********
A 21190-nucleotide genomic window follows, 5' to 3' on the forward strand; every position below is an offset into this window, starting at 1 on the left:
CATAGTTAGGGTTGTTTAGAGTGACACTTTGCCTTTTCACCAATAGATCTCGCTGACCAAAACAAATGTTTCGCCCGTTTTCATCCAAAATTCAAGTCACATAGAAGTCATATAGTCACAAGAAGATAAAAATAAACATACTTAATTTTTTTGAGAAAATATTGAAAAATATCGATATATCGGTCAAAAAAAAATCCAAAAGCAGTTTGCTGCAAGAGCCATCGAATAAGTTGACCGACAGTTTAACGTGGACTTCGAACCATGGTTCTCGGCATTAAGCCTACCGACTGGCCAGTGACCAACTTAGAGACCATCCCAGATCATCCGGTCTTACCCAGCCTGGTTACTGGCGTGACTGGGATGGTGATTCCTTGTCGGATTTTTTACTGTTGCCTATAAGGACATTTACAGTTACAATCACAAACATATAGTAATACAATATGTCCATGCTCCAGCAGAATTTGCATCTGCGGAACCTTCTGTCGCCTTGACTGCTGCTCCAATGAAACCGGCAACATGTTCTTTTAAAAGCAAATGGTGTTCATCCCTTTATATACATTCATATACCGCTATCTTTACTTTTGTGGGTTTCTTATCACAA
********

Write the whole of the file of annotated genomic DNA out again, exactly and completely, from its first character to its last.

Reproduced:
A 21190-nucleotide genomic window follows, 5' to 3' on the forward strand; every position below is an offset into this window, starting at 1 on the left:
CATAGTTAGGGTTGTTTAGAGTGACACTTTGCCTTTTCACCAATAGATCTCGCTGACCAAAACAAATGTTTCGCCCGTTTTCATCCAAAATTCAAGTCACATAGAAGTCATATAGTCACAAGAAGATAAAAATAAACATACTTAATTTTTTTGAGAAAATATTGAAAAATATCGATATATCGGTCAAAAAAAAATCCAAAAGCAGTTTGCTGCAAGAGCCATCGAATAAGTTGACCGACAGTTTAACGTGGACTTCGAACCATGGTTCTCGGCATTAAGCCTACCGACTGGCCAGTGACCAACTTAGAGACCATCCCAGATCATCCGGTCTTACCCAGCCTGGTTACTGGCGTGACTGGGATGGTGATTCCTTGTCGGATTTTTTACTGTTGCCTATAAGGACATTTACAGTTACAATCACAAACATATAGTAATACAATATGTCCATGCTCCAGCAGAATTTGCATCTGCGGAACCTTCTGTCGCCTTGACTGCTGCTCCAATGAAACCGGCAACATGTTCTTTTAAAAGCAAATGGTGTTCATCCCTTTATATACATTCATATACCGCTATCTTTACTTTTGTGGGTTTCTTATCACAA